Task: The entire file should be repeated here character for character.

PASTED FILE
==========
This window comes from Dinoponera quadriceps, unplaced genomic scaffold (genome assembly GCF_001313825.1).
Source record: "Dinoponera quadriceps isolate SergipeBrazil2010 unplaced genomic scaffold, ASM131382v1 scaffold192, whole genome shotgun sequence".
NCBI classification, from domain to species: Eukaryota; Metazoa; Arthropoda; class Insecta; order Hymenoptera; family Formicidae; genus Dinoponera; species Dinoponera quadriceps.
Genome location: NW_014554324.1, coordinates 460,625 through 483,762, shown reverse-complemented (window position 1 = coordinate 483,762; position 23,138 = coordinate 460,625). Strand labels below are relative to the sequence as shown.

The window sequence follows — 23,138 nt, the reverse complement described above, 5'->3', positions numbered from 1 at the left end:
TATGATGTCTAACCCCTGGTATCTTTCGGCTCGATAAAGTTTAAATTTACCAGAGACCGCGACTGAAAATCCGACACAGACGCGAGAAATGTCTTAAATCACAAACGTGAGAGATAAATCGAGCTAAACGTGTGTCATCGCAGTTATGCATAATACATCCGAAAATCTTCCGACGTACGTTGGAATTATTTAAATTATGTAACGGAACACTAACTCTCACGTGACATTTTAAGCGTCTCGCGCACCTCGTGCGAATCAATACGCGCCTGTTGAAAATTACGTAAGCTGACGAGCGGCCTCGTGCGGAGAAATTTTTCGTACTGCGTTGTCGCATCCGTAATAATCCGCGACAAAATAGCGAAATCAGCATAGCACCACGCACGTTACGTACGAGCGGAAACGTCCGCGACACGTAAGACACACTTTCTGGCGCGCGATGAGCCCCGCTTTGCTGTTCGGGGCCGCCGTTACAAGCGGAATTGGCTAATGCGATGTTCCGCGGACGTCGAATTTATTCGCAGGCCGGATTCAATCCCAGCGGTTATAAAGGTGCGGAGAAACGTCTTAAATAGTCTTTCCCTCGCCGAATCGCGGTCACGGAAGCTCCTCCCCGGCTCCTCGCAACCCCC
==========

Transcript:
This window comes from Dinoponera quadriceps, unplaced genomic scaffold (genome assembly GCF_001313825.1).
Source record: "Dinoponera quadriceps isolate SergipeBrazil2010 unplaced genomic scaffold, ASM131382v1 scaffold192, whole genome shotgun sequence".
NCBI classification, from domain to species: Eukaryota; Metazoa; Arthropoda; class Insecta; order Hymenoptera; family Formicidae; genus Dinoponera; species Dinoponera quadriceps.
Genome location: NW_014554324.1, coordinates 460,625 through 483,762, shown reverse-complemented (window position 1 = coordinate 483,762; position 23,138 = coordinate 460,625). Strand labels below are relative to the sequence as shown.

The window sequence follows — 23,138 nt, the reverse complement described above, 5'->3', positions numbered from 1 at the left end:
TATGATGTCTAACCCCTGGTATCTTTCGGCTCGATAAAGTTTAAATTTACCAGAGACCGCGACTGAAAATCCGACACAGACGCGAGAAATGTCTTAAATCACAAACGTGAGAGATAAATCGAGCTAAACGTGTGTCATCGCAGTTATGCATAATACATCCGAAAATCTTCCGACGTACGTTGGAATTATTTAAATTATGTAACGGAACACTAACTCTCACGTGACATTTTAAGCGTCTCGCGCACCTCGTGCGAATCAATACGCGCCTGTTGAAAATTACGTAAGCTGACGAGCGGCCTCGTGCGGAGAAATTTTTCGTACTGCGTTGTCGCATCCGTAATAATCCGCGACAAAATAGCGAAATCAGCATAGCACCACGCACGTTACGTACGAGCGGAAACGTCCGCGACACGTAAGACACACTTTCTGGCGCGCGATGAGCCCCGCTTTGCTGTTCGGGGCCGCCGTTACAAGCGGAATTGGCTAATGCGATGTTCCGCGGACGTCGAATTTATTCGCAGGCCGGATTCAATCCCAGCGGTTATAAAGGTGCGGAGAAACGTCTTAAATAGTCTTTCCCTCGCCGAATCGCGGTCACGGAAGCTCCTCCCCGGCTCCTCGCAACCCCC